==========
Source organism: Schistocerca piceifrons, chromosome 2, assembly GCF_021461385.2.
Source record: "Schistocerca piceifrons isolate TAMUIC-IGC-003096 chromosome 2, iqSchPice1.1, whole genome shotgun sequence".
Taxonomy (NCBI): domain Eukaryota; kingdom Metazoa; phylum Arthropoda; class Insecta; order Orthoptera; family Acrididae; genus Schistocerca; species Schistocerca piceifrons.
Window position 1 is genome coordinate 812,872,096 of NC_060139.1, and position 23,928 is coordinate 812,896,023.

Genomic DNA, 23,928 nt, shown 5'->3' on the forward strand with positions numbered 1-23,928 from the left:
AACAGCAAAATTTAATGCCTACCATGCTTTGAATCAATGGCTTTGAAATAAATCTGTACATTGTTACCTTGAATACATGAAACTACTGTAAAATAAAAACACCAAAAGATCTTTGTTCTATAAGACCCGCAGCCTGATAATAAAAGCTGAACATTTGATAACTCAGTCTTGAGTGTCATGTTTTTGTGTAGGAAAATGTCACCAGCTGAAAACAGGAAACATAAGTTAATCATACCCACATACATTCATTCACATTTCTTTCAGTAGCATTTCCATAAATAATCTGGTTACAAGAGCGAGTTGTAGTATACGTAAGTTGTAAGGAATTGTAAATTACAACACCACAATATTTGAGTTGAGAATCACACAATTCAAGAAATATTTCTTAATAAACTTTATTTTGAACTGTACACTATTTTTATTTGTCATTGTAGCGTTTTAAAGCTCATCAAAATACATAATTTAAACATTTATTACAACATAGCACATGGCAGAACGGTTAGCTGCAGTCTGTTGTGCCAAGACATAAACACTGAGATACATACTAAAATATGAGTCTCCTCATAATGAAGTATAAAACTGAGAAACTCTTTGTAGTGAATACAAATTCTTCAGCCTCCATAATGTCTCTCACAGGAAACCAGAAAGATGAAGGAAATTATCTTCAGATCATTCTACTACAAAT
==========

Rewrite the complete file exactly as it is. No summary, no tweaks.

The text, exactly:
Source organism: Schistocerca piceifrons, chromosome 2, assembly GCF_021461385.2.
Source record: "Schistocerca piceifrons isolate TAMUIC-IGC-003096 chromosome 2, iqSchPice1.1, whole genome shotgun sequence".
Taxonomy (NCBI): domain Eukaryota; kingdom Metazoa; phylum Arthropoda; class Insecta; order Orthoptera; family Acrididae; genus Schistocerca; species Schistocerca piceifrons.
Window position 1 is genome coordinate 812,872,096 of NC_060139.1, and position 23,928 is coordinate 812,896,023.

Genomic DNA, 23,928 nt, shown 5'->3' on the forward strand with positions numbered 1-23,928 from the left:
AACAGCAAAATTTAATGCCTACCATGCTTTGAATCAATGGCTTTGAAATAAATCTGTACATTGTTACCTTGAATACATGAAACTACTGTAAAATAAAAACACCAAAAGATCTTTGTTCTATAAGACCCGCAGCCTGATAATAAAAGCTGAACATTTGATAACTCAGTCTTGAGTGTCATGTTTTTGTGTAGGAAAATGTCACCAGCTGAAAACAGGAAACATAAGTTAATCATACCCACATACATTCATTCACATTTCTTTCAGTAGCATTTCCATAAATAATCTGGTTACAAGAGCGAGTTGTAGTATACGTAAGTTGTAAGGAATTGTAAATTACAACACCACAATATTTGAGTTGAGAATCACACAATTCAAGAAATATTTCTTAATAAACTTTATTTTGAACTGTACACTATTTTTATTTGTCATTGTAGCGTTTTAAAGCTCATCAAAATACATAATTTAAACATTTATTACAACATAGCACATGGCAGAACGGTTAGCTGCAGTCTGTTGTGCCAAGACATAAACACTGAGATACATACTAAAATATGAGTCTCCTCATAATGAAGTATAAAACTGAGAAACTCTTTGTAGTGAATACAAATTCTTCAGCCTCCATAATGTCTCTCACAGGAAACCAGAAAGATGAAGGAAATTATCTTCAGATCATTCTACTACAAAT